TV Covering Dahmer Trial, But Carefully
MILWAUKEE (AP) _ From Court TV to ″Entertainment Tonight,″ television turned out in force Monday for the beginning of mass murderer Jeffrey Dahmer’s insanity trial.
There were, however, a few jitters about the prospect of some gruesome testimony.
About 70 news organizations were expected to send reporters to the trial, and court officials were braced for about 150 journalists and support workers. Roughly 100 received credentials Monday as jury selection began.
One Milwaukee television station plans gavel-to-gavel live coverage of the trial beginning Wednesday. Court TV plans extensive live coverage once the trial gets under way. CNN plans regular live reports, but does not intend to broadcast live testimony at length, as it did at William Kennedy Smith’s rape trial in Florida.
The media crush at the Milwaukee courthouse hardly compares to that at the Smith trial, which offered two elements this trial lacks: glamour and mystery.
Like the Smith trial, however, the Dahmer case promises to push the boundaries of what is considered acceptable on television.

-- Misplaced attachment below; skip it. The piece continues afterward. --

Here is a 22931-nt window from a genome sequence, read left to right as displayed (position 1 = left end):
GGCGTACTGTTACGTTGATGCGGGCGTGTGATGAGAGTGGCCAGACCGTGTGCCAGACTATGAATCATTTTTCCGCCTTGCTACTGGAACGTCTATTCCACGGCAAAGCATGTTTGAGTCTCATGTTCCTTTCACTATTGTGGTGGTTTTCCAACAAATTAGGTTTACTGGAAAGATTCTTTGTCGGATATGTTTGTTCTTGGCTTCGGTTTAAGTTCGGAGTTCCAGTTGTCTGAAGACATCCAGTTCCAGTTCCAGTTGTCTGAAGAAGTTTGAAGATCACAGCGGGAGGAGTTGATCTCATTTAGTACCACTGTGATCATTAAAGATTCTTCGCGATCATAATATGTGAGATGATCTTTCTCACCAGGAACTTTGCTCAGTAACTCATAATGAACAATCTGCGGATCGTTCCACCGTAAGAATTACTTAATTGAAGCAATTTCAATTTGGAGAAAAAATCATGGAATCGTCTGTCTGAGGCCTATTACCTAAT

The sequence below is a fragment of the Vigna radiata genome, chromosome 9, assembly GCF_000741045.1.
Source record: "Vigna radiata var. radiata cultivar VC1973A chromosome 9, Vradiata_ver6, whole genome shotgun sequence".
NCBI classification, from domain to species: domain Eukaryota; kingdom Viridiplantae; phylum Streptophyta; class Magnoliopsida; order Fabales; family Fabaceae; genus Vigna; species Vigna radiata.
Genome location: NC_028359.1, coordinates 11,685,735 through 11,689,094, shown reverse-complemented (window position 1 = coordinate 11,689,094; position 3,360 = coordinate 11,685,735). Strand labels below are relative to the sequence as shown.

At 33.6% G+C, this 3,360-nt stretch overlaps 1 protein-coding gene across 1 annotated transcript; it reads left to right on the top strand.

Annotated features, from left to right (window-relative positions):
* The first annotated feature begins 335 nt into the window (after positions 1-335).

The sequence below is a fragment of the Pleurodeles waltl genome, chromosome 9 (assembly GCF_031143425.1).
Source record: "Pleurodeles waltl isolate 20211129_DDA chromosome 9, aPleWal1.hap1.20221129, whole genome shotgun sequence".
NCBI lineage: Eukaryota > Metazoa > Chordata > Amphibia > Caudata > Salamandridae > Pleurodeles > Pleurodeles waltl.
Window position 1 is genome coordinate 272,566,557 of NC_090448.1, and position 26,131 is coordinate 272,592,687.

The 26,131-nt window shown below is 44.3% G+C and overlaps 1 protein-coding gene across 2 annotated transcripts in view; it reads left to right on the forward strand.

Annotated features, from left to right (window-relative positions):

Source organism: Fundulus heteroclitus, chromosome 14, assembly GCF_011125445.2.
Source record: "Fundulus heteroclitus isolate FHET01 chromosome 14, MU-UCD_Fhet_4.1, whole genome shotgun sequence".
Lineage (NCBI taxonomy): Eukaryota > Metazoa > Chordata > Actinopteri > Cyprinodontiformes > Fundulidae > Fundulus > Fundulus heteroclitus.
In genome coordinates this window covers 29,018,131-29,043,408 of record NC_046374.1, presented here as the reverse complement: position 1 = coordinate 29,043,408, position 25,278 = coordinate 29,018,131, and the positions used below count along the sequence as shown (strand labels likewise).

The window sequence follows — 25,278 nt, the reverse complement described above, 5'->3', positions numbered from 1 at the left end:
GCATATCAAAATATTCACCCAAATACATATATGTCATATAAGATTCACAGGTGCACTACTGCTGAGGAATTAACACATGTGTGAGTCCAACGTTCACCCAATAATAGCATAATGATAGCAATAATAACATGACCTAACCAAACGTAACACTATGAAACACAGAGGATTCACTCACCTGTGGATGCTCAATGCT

Just as the Smith trial exposed viewers to unprecedented frankness in its testimony about sex, the Dahmer case will offer more than most people care to know about dismemberment, necrophilia and cannibalism.
Already, the pool of broadcasters covering the event has agreed to limit their camera views of the many photographs that are expected to be shown to the jury. WDJT, the Milwaukee station that plans live coverage in cooperation with another local station, says it also may cut into some of the most gruesome sections of verbal testimony and have reporters provide toned-down descriptions.
″We don’t want to homogenize this trial, but when it gets extremely graphic, we’re going to have to make a decision,″ said WDJT’s general manager, Bill LeMonds. ″It’s going to be extremely difficult.″
WDJT is broadcasting the trial with the assistance of WITI-TV, a CBS affiliate that decided not to provide gavel-to-gavel coverage but agreed to have its own reporters and camera crews feed full coverage to WDJT. The two stations plan to use a small symbol in the corner of the television screen to warn viewers of potentially graphic testimony.
Court TV has no plans to delete any testimony, but may reconsider once the trial gets begins, senior producer Andy Regal said. He said he didn’t anticipate any testimony so offensive that it couldn’t be aired. Still, he added, ″I wouldn’t say I’m not concerned about it.″
In addition to the Milwaukee stations, CNN and Court TV, the trial has drawn representatives of CBS, NBC, ABC and local stations in Chicago, Green Bay and Madison. In addition, ″Entertainment Tonight″ has a reporter covering the other reporters covering the trial.